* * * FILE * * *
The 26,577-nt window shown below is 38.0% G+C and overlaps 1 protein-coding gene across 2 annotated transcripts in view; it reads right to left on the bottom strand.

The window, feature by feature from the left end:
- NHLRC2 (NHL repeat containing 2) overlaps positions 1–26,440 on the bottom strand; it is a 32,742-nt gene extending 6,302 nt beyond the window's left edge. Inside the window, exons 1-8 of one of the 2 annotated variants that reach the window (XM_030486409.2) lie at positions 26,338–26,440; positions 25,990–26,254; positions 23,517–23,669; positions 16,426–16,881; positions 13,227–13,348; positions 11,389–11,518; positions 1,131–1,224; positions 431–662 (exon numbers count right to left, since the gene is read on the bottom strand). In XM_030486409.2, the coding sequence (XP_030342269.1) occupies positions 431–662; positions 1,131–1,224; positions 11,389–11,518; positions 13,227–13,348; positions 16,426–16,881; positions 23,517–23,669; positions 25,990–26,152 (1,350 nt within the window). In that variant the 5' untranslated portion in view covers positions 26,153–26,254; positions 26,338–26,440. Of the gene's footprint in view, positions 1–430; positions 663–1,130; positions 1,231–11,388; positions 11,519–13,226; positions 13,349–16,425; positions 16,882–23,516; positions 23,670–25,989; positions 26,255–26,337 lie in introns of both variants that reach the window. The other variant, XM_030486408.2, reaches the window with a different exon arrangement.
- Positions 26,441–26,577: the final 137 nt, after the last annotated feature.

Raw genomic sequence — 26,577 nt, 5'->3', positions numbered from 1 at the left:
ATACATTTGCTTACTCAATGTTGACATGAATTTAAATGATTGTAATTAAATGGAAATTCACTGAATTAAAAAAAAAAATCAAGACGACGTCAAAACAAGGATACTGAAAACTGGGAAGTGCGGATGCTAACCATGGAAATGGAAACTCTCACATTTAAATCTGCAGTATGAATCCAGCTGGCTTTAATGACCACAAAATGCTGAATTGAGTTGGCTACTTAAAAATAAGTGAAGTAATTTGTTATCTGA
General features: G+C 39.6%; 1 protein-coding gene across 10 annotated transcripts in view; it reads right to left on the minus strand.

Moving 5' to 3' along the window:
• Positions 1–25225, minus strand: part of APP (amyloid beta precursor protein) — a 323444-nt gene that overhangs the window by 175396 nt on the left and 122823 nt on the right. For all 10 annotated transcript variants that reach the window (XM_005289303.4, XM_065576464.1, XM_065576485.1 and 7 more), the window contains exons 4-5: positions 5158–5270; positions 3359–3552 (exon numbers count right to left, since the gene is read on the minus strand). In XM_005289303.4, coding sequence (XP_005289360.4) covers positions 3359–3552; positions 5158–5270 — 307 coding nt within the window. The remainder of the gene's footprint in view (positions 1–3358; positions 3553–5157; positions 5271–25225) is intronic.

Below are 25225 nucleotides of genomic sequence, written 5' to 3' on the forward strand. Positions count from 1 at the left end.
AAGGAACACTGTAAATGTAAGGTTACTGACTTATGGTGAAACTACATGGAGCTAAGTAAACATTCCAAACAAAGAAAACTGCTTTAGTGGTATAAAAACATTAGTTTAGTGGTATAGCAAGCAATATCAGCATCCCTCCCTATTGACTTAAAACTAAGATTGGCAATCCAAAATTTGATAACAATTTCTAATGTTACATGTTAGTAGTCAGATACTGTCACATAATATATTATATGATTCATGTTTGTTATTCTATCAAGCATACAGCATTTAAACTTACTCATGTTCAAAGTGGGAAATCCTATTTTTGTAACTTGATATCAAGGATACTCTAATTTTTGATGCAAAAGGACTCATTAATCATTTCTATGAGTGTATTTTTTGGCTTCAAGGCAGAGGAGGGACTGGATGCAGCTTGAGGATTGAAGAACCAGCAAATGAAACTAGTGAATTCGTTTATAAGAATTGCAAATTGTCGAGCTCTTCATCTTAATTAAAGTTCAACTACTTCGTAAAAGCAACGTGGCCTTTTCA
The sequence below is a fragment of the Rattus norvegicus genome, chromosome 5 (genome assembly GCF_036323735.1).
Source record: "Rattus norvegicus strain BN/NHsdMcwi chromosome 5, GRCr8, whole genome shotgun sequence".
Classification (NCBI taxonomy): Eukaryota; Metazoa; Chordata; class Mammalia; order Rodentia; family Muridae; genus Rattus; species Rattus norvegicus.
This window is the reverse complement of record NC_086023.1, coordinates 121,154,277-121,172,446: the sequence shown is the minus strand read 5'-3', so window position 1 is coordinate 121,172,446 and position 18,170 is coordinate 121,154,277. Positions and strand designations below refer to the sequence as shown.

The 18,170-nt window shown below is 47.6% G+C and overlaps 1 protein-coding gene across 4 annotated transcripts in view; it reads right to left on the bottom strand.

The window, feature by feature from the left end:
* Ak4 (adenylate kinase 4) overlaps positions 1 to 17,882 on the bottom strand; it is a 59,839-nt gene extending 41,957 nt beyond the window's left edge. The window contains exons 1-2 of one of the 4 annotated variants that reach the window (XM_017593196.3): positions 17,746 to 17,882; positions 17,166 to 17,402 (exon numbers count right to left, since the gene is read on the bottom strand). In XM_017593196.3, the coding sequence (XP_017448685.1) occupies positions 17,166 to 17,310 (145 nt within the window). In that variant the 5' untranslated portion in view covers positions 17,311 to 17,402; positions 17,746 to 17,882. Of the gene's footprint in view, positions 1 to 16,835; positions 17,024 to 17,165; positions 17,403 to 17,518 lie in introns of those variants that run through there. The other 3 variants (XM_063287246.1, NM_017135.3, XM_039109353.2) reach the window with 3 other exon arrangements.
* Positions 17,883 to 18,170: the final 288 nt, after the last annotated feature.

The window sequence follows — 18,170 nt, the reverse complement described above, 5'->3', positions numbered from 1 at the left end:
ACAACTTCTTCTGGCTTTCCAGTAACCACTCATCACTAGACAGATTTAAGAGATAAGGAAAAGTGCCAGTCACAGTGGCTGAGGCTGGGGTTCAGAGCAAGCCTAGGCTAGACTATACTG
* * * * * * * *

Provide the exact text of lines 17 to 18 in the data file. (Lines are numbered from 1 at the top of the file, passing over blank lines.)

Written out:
The window, feature by feature from the left end:
* Ak4 (adenylate kinase 4) overlaps positions 1 to 17,882 on the bottom strand; it is a 59,839-nt gene extending 41,957 nt beyond the window's left edge. The window contains exons 1-2 of one of the 4 annotated variants that reach the window (XM_017593196.3): positions 17,746 to 17,882; positions 17,166 to 17,402 (exon numbers count right to left, since the gene is read on the bottom strand). In XM_017593196.3, the coding sequence (XP_017448685.1) occupies positions 17,166 to 17,310 (145 nt within the window). In that variant the 5' untranslated portion in view covers positions 17,311 to 17,402; positions 17,746 to 17,882. Of the gene's footprint in view, positions 1 to 16,835; positions 17,024 to 17,165; positions 17,403 to 17,518 lie in introns of those variants that run through there. The other 3 variants (XM_063287246.1, NM_017135.3, XM_039109353.2) reach the window with 3 other exon arrangements.